Main CategoriesTibetan BuddhismPadmasambhava and the Nyingma School Words of My Perfect Teacher, The (Revised Edition)

Words of My Perfect Teacher, The (Revised Edition)

Product no.: 1-57062-412-7
This practical guide to inner transformation introduces the fundamental spiritual practices common to all Tibetan Buddhist traditions.

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Publisher's Synopsis
A classic commentary on the preliminary practices of the Longchen Nyintig - one of the best known cycles of teachings and a spiritual treasure of the Nyingma tradition. Patrul Rinpoche makes the technicalities of his subject accessible through a wealth of stories and references to everyday life. His style of mixing broad colloquialisms, stringent irony and poetry has all the life and atmosphere of an oral teaching, making this a quintessential introduction to Tibetan Buddhist practice.


"The Words of My Perfect Teacher sets out the paths of the four main schools of Tibetan Buddhism without any conflict between them... For all teachings on all practices, whether preliminaries or main, this text is indispensible... that followers of the Dharma teach or listen to this text is of great importance."     ~Dilgo Khyentse Rinpoche


"The Words of My Perfect Teacher belongs to a category of literature known as 'written guides' (khrid yig), which emulate and supplement the oral explanations needed to elucidate a meditation text. In this case the text in question is the preliminary practice of the Heart-essence of the Vast Expanse.

The Heart-essence of the Vast Expanse cycle of teachings that Longchenpa passed on to Jigme Lingpa has become one of the most widely practised in the Nyingmapa school. It contains a complete Vajrayana path, starting at the beginner stage with the preliminary practices (sngon ‘gro). Then comes the main practice (dngos gzhi), which has three principal parts, the generation phase (bskyed rim) the perfection phase (rdzogs rim), and the Great Perfection (rdzogs pa chen po).

The preliminary practices have an outer and an inner section, and our text is accordingly divided into two. The first part, the ordinary or external preliminaries, deals with 1) the freedoms and advantages offered by human life, 2) impermanence, 3) the sufferings of samsãra, 4) how karma, the principle of cause and effect, applies to all our actions, 5) the benefits of liberation and 6) how to follow a spiritual teacher. These elements are fundamental for a proper understanding of Buddhist values. They are general because they are the fundamentals of Buddhism in general. The contemplations in this section can be practiced by anyone, Buddhist or not.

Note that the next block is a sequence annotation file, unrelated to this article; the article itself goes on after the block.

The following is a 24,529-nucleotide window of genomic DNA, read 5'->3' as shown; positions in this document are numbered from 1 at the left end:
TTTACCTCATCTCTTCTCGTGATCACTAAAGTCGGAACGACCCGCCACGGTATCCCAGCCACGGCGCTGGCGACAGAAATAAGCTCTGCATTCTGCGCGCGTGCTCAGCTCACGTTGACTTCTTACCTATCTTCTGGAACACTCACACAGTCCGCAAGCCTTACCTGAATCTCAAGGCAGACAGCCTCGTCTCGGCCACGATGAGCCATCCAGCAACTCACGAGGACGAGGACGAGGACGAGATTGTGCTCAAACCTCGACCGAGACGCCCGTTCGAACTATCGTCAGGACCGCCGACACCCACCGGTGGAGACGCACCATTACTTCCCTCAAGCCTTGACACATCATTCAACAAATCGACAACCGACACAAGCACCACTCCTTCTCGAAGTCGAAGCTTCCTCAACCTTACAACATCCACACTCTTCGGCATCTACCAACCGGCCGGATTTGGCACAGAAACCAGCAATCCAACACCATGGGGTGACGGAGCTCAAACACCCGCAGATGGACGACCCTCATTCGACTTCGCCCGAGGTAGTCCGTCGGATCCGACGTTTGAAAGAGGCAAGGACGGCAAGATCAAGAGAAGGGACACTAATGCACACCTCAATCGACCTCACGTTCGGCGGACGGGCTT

The second part, the inner preliminaries, starts with taking refuge— learning to rely on the Buddha, the Dharma (his teaching) and the Sangha (the Buddhist community). This is the basis of Buddhist commitment common to all traditions. Next comes the development of bodhicitta, the 'mind of enlightenment.' This attitude of unconditional love and compassion, that seeks to bring all beings to perfect freedom, is the basis of the Mahãyana. It is followed by practices to purify the effects of one’s past negative actions and accumulate the positive energy necessary to progress on the path. These practices use more fully the techniques of visualization and mantra specific to the Vajrayãna approach.

Finally comes the Guru Yoga, uniting one’s mind with the mind of the teacher. Guru Yoga is the very root of the Vajrayãna, where the purity of the link between teacher and disciple is of paramount importance. Also included here is the practice of phowa, or transference of consciousness, a shortcut method to enable those who are unable to pursue the path to the end to be liberated nonetheless at the time of death.

Next come the practices of the generation and perfection phases, culminating in the Great Perfection. In the Tibetan tradition the inner journey is mapped with astonishing precision. For each stage of the practice there are oral explanations and explanatory texts."


Patrul Rinpoche (1808-1887) was one of the greatest Tibetan teachers of the nineteenth century. Famous for his precise and direct style, he shunned high monastic office and lived the life of a homeless wanderer, writing his book in a rustic hermitage under an overhanging rock.

Author Patrul Rinpoche
Translator Padmakara Translation Group
Book Type Trade Paperback
Page Count 457 pp.
Publisher Shambhala Publications 1998
Browse these categories as well: Padmasambhava and the Nyingma School, Bon and Dzogchen Shamanism, Vajrayana and Crazy Wisdom Masters, Termas, Tantras and Sutras

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